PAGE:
Amida Buddha: Always With Us

A young woman going through hard times began to ask Amida Buddha for help. Suddenly, in her mind’s eye, she saw two sets of footprints side-by-side on a sandy pathway.

Immediately, her spirits lifted because she interpreted this to mean that Amida Buddha was with her and was walking beside her. Then the picture changed…

She now saw the footprints located in a vast desert wilderness, and instead of two sets of footprints, there was only one. Why was Amida no longer beside her?

As despair settled back over her, she began to cry. Then the inner voice of Amida Buddha softly spoke and said, “I have not left you. The one set of footprints is mine. You see, I am carrying you through the wilderness.“

(I paraphrased this common story as a Buddhist version.)


Original poem here: Footprints In The Sand - Poem by Mary Stevenson : Pearls Of Wisdom

Do you believe that Amida Buddha is like a personal God?

There is no creator in Buddhism, since the universe has always existed in some form, and there’s no “judge” other than the law of karma.

Amida Buddha is symbolic of the Dharmakaya or the Buddha-nature in all things, rather than a personal god. This can be found in The Essential Shinran by Rev. Alfred Bloom:

Now lets compare this to what the Buddha is more likely to have said:

By oneself is evil done;
by oneself is one defiled.
By oneself is evil left undone;
by oneself is one made pure.
Purity and impurity depend on oneself;
no one can purify another.


  1. Walking upon this path you will make an end of suffering. Having discovered how to pull out the thorn of lust, I make known the path.
  2. You yourselves must strive; the Buddhas only point the way. Those meditative ones who tread the path are released from the bonds of Mara.

*from Dhammapada


We can make other paraphrases too:

which is like heaven
hallowed be that name
may that kingdom come
in this life as in parinibbāna
may I have the sustenance in this day to achieve it
may my transgressions not grow roots
and the transgressions of others not come to fruition
may I not be lead into temptation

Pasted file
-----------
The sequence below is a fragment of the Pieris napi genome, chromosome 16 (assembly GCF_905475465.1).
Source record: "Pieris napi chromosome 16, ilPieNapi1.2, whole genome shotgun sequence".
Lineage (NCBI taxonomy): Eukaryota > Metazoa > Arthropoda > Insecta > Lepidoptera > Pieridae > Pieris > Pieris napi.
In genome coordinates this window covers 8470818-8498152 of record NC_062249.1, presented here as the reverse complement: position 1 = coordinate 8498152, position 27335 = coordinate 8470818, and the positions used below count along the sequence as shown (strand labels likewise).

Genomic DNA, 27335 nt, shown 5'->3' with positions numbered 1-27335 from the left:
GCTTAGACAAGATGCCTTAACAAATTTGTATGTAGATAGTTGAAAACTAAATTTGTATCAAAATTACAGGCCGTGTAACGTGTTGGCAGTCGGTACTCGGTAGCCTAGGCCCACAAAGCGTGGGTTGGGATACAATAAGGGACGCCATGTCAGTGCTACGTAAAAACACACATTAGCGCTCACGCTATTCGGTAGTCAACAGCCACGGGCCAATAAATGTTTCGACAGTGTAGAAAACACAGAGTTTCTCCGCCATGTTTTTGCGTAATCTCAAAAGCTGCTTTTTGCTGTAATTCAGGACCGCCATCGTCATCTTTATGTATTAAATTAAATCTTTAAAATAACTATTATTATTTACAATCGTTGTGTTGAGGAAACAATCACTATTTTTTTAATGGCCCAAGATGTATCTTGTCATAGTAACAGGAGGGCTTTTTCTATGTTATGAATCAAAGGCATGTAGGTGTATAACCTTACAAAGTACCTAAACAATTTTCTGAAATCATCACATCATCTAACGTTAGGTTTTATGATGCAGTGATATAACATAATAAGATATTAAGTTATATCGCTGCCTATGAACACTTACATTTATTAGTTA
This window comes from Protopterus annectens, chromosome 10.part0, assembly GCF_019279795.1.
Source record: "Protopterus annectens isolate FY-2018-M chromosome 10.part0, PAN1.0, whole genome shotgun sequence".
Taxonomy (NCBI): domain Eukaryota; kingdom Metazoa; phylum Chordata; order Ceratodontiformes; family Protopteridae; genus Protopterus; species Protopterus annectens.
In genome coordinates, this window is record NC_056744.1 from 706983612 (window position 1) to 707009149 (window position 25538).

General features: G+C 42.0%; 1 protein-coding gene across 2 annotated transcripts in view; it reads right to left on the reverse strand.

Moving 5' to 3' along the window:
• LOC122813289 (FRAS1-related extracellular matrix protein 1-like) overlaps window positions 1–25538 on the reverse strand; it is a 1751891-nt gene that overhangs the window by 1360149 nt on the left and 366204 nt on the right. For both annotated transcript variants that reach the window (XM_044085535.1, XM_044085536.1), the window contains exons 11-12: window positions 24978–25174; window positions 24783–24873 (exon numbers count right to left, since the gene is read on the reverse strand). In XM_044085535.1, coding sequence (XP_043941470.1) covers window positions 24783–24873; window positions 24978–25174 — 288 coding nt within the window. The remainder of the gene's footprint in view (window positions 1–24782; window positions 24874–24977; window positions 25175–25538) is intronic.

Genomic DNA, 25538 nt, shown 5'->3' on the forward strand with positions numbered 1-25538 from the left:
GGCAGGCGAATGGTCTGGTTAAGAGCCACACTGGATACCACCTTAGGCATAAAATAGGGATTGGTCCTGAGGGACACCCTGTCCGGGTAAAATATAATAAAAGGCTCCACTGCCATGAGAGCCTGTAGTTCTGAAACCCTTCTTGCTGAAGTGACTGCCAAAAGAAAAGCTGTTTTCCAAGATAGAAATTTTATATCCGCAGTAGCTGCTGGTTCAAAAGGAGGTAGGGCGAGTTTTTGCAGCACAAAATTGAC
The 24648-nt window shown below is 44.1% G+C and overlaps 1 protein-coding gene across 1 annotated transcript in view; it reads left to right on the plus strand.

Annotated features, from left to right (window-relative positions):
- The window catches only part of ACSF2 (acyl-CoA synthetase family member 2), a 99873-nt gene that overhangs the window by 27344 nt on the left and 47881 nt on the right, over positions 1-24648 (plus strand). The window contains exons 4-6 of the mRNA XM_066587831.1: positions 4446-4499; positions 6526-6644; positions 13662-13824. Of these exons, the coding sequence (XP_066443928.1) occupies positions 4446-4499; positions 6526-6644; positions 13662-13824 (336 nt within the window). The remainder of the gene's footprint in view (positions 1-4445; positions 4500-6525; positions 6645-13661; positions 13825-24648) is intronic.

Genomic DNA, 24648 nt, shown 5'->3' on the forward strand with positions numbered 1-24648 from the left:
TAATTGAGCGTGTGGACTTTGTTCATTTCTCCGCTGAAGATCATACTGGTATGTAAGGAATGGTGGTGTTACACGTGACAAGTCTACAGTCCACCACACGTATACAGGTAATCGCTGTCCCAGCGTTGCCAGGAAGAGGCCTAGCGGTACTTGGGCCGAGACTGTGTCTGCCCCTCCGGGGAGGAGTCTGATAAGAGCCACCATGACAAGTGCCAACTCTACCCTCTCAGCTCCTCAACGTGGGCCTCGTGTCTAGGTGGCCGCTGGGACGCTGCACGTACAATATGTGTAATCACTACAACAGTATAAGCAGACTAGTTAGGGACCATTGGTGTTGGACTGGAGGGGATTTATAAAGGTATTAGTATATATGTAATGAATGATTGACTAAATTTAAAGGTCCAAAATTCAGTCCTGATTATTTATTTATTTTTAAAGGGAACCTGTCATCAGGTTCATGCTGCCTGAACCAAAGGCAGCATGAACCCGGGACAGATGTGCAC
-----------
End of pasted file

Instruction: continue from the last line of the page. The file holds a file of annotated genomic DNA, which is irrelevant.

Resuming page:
may I be delivered from (my) evil.


So Amida Buddha to you is just a symbol, and not an actual presence or entity?

Amida is the abiding presence of Buddha-nature in all things and beings. Many Zen and Tibetan priests/teachers have taught just this.

I assume you are making a point with humor?

Cultural appropriation seems like greed and extreme attachment to a sense of identity, to me; that would mean they are far from harmless, to one 's life, to others, to Sangha, to Dhamma…

That was not cultural appropriation, thank you very much.

@Coemgenu No, sorry, it was not; i included a more general comment in post started by a reply. Yours was humorous to me, but a fair extrapolation of reusing Mary Stevenson’s story and other Christian stories in attempt to attract people to Buddhism. (Which i think is not a good idea.)

No offense intended, please accept my apology.

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No offence given, none taken.

I didn’t see it as an attempt to bring some to Buddhism, I just saw it as a retelling of a story.

Also right, i overstepped by assuming/guessing the intention of the OP. Sorry, @Kensho . I spent too many years around proselytizing Christians, some of whom would do or use anything in efforts to convert others. I projected from old experience.

I’m just going to be quiet now!

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You don’t have to be quiet here. You can keep posting if you want. We were just sharing divergent opinions.

All things? How is the potential for enlightenment ( Buddha-nature ) present in rocks and water and such?

“Abiding presence” sounds like some sort of essence.